Gather as many documents as possible related to your reason for your gap in studies and keep scanned and original paper copies (if applicable) in an accessible, safe place.
Examples include a doctor’s recommendation for treatment, hospital documents, flight tickets showing when you left and returned to Canada, letters issued by your program or faculty, documents relating to a family emergency, confirmation of your internship or military service, etc. Any documents which are not in English or French will need an official translation if you submit them to IRCC.
If possible, request a letter of support with the below guidelines:
Ensure your study permit and entry document (Temporary Resident Visa or Electronic Travel Authorization) are valid to return to Canada, if necessary. See our Travelling to Canada guide to learn about what documents to prepare before you travel.
If you have not registered for courses before returning to Canada, request a letter from your academic advisor or graduate staff before re-entering Canada. This letter should state that you are eligible to return to your program of studies at the end of your gap. Upon return to Canada, if you are asked by an officer, present this letter along with any documentation of your break (e.g. leave approval from G+PS if applicable, copies of plane tickets proving when you left Canada, etc.)
After your gap, you can resume studies on your current study permit if it is still valid. A gap in studies does not cause your study permit or Temporary Resident Visa to become invalid.
If your study permit will expire during your gap, contact International Student Advising before the expiry date to discuss your options to apply for a study permit from inside or outside Canada. You may need to provide additional documents to explain how you plan to resume your studies.
It is very important to maintain valid health insurance at all times to avoid overwhelming medical bills and help you access the health support you need when you need it. Your MSP coverage is usually valid for the same length as your study permit.
If you will leave Canada for an extended time or your study permit will expire during your gap, see our MSP page for information on next steps.
Check if you maintain eligibility for the Alma Mater Society (AMS), Graduate Student Society (GSS), or UBC Students’ Union Okanagan (UBCSUO) Health & Dental Plan. Health and Dental Plan. Coverage ends on August 31 each year and you must have basic health insurance, such as MSP, to be able to make a claim.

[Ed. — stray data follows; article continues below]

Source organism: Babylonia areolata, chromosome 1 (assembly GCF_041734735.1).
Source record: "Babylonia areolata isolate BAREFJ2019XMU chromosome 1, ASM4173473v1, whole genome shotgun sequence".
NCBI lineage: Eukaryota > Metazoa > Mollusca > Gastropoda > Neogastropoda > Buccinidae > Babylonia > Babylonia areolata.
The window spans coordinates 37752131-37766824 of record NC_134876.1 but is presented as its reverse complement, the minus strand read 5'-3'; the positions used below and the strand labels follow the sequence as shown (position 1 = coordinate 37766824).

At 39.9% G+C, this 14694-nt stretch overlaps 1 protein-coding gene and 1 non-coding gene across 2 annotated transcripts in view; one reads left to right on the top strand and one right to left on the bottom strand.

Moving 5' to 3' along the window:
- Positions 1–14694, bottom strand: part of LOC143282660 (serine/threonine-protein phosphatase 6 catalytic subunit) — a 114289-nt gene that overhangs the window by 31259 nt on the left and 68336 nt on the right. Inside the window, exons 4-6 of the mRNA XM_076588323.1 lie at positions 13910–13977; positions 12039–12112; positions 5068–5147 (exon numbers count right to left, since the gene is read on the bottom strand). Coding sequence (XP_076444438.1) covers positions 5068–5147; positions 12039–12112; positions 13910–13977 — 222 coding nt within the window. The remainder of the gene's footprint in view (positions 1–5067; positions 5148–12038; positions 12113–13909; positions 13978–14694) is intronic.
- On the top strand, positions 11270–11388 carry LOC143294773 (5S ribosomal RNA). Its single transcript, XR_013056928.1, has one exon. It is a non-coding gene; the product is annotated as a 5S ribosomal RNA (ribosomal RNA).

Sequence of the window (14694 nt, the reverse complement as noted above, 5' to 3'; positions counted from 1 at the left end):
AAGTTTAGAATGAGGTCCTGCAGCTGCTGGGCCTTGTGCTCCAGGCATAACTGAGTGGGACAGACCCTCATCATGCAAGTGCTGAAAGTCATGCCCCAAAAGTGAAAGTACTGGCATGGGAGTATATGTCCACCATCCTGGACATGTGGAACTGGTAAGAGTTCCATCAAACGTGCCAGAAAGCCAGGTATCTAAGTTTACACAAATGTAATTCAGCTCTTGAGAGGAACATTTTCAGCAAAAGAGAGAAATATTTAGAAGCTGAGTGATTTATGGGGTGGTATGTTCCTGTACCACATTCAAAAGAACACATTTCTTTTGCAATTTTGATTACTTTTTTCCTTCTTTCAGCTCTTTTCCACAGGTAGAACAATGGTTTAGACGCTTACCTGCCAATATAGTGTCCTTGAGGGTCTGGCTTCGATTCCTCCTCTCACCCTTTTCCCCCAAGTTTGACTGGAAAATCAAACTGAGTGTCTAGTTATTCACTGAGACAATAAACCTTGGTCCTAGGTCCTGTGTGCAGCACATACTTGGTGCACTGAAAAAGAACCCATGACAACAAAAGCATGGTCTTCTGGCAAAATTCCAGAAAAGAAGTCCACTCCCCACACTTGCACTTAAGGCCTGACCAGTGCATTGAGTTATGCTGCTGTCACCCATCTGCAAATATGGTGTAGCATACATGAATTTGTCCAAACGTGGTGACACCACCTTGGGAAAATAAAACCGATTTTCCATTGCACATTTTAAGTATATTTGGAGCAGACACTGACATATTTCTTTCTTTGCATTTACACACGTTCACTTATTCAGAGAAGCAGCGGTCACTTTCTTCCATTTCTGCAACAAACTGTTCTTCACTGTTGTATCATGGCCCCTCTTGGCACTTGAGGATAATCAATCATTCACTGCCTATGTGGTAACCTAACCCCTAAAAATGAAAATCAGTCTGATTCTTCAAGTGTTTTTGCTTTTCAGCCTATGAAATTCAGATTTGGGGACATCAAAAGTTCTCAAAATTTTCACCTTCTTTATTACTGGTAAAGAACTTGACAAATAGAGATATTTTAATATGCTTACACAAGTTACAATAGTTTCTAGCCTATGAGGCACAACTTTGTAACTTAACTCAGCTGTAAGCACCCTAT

Your Social Insurance Number (SIN) remains valid until the expiry date, however, you can only work in Canada if you are enrolled full-time for immigration purposes, or are eligible to work on a scheduled break. Having a valid SIN is not sufficient to work in Canada.
If your common-law partner or spouse has a work permit as a result of your study permit, it remains valid until the expiry date indicated on the work permit unless there is a condition which says otherwise.
If you have children, they may continue to study with or without a study permit while your study permit is valid, even if you have applied for visitor status.
However, if you are on visitor status due to taking a gap of 150 days or more and your study permit and your spouse’s open study or work permit has expired, your children must obtain their own study permit.
If you are currently receiving funding, such as a fellowship, scholarship or award, check with your funding agency to see if taking a gap will impact your eligibility.
If you are an undergraduate student and have financial assistance or awards, check with Student Records & Financial Services to see if taking a gap will affect your funding.
If you are a graduate student and receive funding, check with your graduate program staff to see if taking a gap will affect your funding.
Ask about your eligibility to remain in on-campus housing with Student Housing & Hospitality Services.
Find everything you need to know about life as an international student at UBC’s Okanagan campus.
International Programs & Services is ready to support you on questions related to immigration, health insurance, and life as an international student in Canada.
The immigration information on this page has been reviewed and endorsed by Regulated Canadian Immigration Consultants (RCICs) or Regulated International Student Immigration Advisors (RISIAs) in compliance with the Immigration and Refugee Protection Act and Regulations. However, this is not a legal document and information may change without notice. Always refer to Immigration, Refugees and Citizenship Canada (IRCC) for the most up-to-date information.
UBC’s Okanagan campus is situated on the territory of the Syilx Okanagan Nation